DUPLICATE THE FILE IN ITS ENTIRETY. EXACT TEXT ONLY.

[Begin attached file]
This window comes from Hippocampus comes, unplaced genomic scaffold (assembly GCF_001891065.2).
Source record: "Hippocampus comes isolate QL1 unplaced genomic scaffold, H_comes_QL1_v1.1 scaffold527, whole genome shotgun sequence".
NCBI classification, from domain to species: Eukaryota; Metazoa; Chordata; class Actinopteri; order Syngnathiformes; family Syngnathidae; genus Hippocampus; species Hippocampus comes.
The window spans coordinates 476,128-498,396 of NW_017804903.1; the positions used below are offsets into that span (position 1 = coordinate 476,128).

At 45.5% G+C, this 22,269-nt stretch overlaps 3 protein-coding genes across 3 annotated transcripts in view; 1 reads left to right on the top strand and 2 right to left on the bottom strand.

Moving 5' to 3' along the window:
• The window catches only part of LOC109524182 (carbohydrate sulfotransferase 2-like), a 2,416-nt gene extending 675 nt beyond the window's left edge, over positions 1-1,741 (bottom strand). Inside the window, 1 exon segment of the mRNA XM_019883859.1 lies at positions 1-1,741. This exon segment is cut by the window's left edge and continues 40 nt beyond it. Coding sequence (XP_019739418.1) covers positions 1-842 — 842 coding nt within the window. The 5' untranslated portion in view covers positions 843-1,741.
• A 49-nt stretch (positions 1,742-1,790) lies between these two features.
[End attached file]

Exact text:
This window comes from Hippocampus comes, unplaced genomic scaffold (assembly GCF_001891065.2).
Source record: "Hippocampus comes isolate QL1 unplaced genomic scaffold, H_comes_QL1_v1.1 scaffold527, whole genome shotgun sequence".
NCBI classification, from domain to species: Eukaryota; Metazoa; Chordata; class Actinopteri; order Syngnathiformes; family Syngnathidae; genus Hippocampus; species Hippocampus comes.
The window spans coordinates 476,128-498,396 of NW_017804903.1; the positions used below are offsets into that span (position 1 = coordinate 476,128).

At 45.5% G+C, this 22,269-nt stretch overlaps 3 protein-coding genes across 3 annotated transcripts in view; 1 reads left to right on the top strand and 2 right to left on the bottom strand.

Moving 5' to 3' along the window:
• The window catches only part of LOC109524182 (carbohydrate sulfotransferase 2-like), a 2,416-nt gene extending 675 nt beyond the window's left edge, over positions 1-1,741 (bottom strand). Inside the window, 1 exon segment of the mRNA XM_019883859.1 lies at positions 1-1,741. This exon segment is cut by the window's left edge and continues 40 nt beyond it. Coding sequence (XP_019739418.1) covers positions 1-842 — 842 coding nt within the window. The 5' untranslated portion in view covers positions 843-1,741.
• A 49-nt stretch (positions 1,742-1,790) lies between these two features.